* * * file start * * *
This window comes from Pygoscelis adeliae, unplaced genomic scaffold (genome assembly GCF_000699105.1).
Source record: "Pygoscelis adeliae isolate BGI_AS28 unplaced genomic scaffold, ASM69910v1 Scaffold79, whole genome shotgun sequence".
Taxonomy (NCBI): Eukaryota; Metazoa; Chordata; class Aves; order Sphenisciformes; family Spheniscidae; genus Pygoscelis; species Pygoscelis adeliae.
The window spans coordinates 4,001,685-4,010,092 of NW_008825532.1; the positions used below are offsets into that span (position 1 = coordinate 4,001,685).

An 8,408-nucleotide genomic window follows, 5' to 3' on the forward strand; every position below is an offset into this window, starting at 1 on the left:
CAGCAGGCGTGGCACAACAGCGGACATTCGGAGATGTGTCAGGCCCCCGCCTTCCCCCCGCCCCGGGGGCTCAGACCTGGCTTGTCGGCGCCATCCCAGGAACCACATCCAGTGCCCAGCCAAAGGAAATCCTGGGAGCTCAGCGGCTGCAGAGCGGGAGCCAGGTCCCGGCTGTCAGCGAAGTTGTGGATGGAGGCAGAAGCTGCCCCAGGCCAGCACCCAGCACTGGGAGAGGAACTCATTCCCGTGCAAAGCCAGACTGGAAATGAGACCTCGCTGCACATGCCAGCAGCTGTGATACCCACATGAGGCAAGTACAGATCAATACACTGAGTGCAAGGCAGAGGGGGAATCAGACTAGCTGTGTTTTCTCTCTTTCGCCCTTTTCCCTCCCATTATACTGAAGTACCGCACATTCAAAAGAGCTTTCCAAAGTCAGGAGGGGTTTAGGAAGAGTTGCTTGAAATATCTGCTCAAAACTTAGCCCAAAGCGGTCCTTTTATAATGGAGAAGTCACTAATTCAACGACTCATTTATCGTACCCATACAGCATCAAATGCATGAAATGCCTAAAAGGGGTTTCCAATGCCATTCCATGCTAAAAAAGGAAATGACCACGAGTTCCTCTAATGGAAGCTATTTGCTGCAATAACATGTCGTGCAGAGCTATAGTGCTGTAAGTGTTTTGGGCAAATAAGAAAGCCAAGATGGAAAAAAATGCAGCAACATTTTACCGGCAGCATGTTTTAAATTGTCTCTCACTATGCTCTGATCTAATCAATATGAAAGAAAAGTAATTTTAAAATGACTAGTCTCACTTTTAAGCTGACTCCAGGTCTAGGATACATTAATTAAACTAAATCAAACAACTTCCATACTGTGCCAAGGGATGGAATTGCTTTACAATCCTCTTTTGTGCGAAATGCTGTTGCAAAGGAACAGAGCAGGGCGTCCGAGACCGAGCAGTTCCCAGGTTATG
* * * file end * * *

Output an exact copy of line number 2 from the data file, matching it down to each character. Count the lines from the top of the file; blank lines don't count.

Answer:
Source record: "Pygoscelis adeliae isolate BGI_AS28 unplaced genomic scaffold, ASM69910v1 Scaffold79, whole genome shotgun sequence".